On a blazing hot morning last week, 75 men and women of the highway--bus drivers, truckers and van operators--convened at a nondescript office building in Little Rock, Ark., to be trained as terrorist hunters. The Department of Homeland Security this year gave $19.3 million to the American Trucking Associations, which is based in Alexandria, Va., to recruit a volunteer "army" called Highway Watch. So far, 10,000 truckers have signed on to become amateur sleuths. Over the next year, the goal is to add tollbooth workers, rest-stop employees and construction crews, creating a corps of 400,000 people drawn from every state.
Waiting for the training to begin, Jo Anna Cartwright, who manages the rural public bus system in northern Arkansas, said she had not yet encountered any terrorists in her job, as far as she knew. "We got a terroristic phone call the other day," she said, "but it turned out it was just the boyfriend of an employee." Her bus drivers pay special attention to a gentleman from Afghanistan who recently married a regular rider, she said. Cartwright had come to the training to learn what else she could do.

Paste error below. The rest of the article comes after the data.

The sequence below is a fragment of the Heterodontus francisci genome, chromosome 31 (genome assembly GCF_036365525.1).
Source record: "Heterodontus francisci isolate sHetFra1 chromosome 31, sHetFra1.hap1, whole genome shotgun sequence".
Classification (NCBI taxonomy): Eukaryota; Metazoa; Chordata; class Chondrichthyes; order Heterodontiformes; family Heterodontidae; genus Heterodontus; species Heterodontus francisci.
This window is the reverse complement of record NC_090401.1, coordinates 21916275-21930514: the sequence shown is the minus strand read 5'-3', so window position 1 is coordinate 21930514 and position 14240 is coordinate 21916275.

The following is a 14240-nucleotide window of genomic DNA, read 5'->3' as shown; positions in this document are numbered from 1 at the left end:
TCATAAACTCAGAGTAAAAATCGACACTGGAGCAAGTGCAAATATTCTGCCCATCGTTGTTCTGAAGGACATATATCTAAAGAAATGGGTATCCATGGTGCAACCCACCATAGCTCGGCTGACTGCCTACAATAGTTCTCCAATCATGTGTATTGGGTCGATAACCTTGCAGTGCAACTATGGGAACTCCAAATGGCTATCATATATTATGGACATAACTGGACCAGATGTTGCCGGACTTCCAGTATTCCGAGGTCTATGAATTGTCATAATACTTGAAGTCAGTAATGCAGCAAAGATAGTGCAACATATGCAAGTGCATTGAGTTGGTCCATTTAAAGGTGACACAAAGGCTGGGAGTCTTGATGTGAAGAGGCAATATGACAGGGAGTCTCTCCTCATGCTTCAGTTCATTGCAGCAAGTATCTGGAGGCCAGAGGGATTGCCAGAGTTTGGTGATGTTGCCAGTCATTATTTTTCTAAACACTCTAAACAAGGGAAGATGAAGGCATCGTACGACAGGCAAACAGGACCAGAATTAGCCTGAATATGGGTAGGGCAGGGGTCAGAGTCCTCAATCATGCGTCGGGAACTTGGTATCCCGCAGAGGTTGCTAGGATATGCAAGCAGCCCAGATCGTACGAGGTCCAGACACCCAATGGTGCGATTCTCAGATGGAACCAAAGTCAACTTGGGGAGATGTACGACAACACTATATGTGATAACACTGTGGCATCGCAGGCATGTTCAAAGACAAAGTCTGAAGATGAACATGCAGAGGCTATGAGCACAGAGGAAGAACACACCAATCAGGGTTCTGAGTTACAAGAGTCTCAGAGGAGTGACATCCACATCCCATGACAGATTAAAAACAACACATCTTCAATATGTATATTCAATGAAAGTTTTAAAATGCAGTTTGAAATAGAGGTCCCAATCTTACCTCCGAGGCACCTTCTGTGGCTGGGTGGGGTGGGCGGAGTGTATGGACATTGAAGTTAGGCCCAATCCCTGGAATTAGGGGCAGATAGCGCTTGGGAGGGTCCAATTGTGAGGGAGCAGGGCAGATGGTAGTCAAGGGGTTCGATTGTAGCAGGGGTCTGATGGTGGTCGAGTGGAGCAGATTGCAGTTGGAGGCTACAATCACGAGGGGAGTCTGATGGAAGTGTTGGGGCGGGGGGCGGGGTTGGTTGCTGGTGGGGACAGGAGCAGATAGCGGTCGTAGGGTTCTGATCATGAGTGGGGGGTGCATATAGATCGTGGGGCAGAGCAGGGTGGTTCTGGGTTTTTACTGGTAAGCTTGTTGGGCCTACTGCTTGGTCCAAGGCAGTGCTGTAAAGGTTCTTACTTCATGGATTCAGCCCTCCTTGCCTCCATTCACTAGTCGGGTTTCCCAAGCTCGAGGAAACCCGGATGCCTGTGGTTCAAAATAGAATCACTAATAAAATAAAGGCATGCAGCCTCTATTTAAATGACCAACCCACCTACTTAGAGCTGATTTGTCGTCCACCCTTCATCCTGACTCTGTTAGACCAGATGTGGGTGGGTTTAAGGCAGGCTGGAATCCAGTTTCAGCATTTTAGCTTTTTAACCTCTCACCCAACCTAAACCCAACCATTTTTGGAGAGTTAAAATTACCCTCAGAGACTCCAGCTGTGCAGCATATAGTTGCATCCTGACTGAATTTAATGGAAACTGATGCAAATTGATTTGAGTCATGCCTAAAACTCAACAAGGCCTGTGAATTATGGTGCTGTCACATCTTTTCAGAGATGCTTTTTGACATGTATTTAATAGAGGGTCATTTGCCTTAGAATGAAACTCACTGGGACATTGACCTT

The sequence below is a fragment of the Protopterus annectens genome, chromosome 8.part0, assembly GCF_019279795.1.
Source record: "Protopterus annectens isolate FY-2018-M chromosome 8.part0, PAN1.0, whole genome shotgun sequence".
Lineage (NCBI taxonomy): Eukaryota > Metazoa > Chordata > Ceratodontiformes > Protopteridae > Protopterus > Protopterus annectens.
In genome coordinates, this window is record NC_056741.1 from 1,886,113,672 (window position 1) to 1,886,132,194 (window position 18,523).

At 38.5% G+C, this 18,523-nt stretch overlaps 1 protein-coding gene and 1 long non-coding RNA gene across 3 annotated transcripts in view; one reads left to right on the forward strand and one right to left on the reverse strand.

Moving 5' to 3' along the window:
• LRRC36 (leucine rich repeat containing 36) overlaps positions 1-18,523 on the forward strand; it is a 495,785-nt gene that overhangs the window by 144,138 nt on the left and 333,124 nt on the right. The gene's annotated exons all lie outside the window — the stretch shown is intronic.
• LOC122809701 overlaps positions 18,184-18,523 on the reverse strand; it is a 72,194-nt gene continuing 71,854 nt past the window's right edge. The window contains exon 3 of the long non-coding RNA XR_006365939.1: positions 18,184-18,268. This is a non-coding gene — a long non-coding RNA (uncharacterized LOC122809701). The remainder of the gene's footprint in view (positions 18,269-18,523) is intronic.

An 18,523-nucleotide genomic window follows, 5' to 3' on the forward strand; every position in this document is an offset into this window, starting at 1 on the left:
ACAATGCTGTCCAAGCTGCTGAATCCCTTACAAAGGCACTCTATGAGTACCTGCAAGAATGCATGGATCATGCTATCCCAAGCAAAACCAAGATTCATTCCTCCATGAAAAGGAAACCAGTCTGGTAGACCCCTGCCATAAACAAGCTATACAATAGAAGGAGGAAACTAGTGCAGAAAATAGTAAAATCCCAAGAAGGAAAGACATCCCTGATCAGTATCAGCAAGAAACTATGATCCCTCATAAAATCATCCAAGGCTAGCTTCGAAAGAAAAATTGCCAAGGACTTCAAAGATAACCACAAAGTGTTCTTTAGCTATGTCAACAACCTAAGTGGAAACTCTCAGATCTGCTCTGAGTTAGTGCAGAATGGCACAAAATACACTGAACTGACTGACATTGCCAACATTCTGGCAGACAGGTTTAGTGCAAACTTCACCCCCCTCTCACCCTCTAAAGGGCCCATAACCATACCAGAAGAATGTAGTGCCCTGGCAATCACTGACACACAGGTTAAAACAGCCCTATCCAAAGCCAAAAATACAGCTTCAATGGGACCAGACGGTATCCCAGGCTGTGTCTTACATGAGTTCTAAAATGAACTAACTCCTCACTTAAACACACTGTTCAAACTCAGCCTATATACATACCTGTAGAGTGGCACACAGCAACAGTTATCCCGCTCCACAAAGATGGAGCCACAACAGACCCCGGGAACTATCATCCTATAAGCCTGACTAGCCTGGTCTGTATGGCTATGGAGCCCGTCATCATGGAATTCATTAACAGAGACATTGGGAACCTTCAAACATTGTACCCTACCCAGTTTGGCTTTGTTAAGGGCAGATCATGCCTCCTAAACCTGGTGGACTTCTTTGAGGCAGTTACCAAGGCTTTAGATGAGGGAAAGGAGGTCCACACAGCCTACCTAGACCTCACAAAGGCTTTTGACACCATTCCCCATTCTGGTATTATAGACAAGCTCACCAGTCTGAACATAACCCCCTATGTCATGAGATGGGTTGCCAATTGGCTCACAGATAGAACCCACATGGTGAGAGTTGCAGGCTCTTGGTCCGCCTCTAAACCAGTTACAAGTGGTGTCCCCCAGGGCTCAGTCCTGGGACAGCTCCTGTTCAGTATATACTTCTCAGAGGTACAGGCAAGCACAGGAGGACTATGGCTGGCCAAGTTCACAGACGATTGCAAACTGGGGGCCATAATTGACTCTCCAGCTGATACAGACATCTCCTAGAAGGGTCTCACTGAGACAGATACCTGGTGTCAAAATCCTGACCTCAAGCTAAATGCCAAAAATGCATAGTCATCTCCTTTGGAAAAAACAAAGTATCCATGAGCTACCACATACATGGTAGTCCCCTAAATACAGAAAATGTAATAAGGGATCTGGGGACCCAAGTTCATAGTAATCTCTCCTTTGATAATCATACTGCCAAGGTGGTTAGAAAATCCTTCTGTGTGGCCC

The tutorial was led by Jeffrey Beatty, a security consultant, formerly of the FBI and CIA. He started by showing clips of alQaeda training videos. "They are out there training for operations in the U.S. homeland. Make no mistake about it," he said, warning that Little Rock cannot afford to be complacent. "You're getting a presidential library here--for a President who launched cruise missiles against al-Qaeda," Beatty said, referring to Bill Clinton. There are not enough police and federal agents to protect all of America, but transportation workers could be a "force multiplier," he said. "We want to turn the hunters into the hunted," he intoned for the first of four times that day.
So how exactly does one spot a terrorist on the highway? Members of Highway Watch are given a secret toll-free number to report any suspicious behavior--people taking pictures of bridges, for example, or passengers handling heavy backpacks with unusual care. "We want to hear from you when something just doesn't look right," Beatty said. "Say you're out at a truck stop and you see someone hanging out near your truck, wearing a jacket. Maybe it's too hot out for a jacket. Go back inside, alert someone and check him out through the window."
But--and this is important--Highway Watch members are just messengers, not superheroes, Beatty said. The hotline call center in Kentucky logs the information it receives in a database and contacts law enforcement when necessary. It usually isn't. Of the 200 or so calls that come in each month, only about 10 have anything to do with suspected terrorism. Most callers report abandoned vehicles, stranded motorists or roadway hazards. Highway Watch members are instructed to look for certain kinds of behavior--not certain kinds of people. "Profiling is bad. Bad, bad, bad," Beatty said.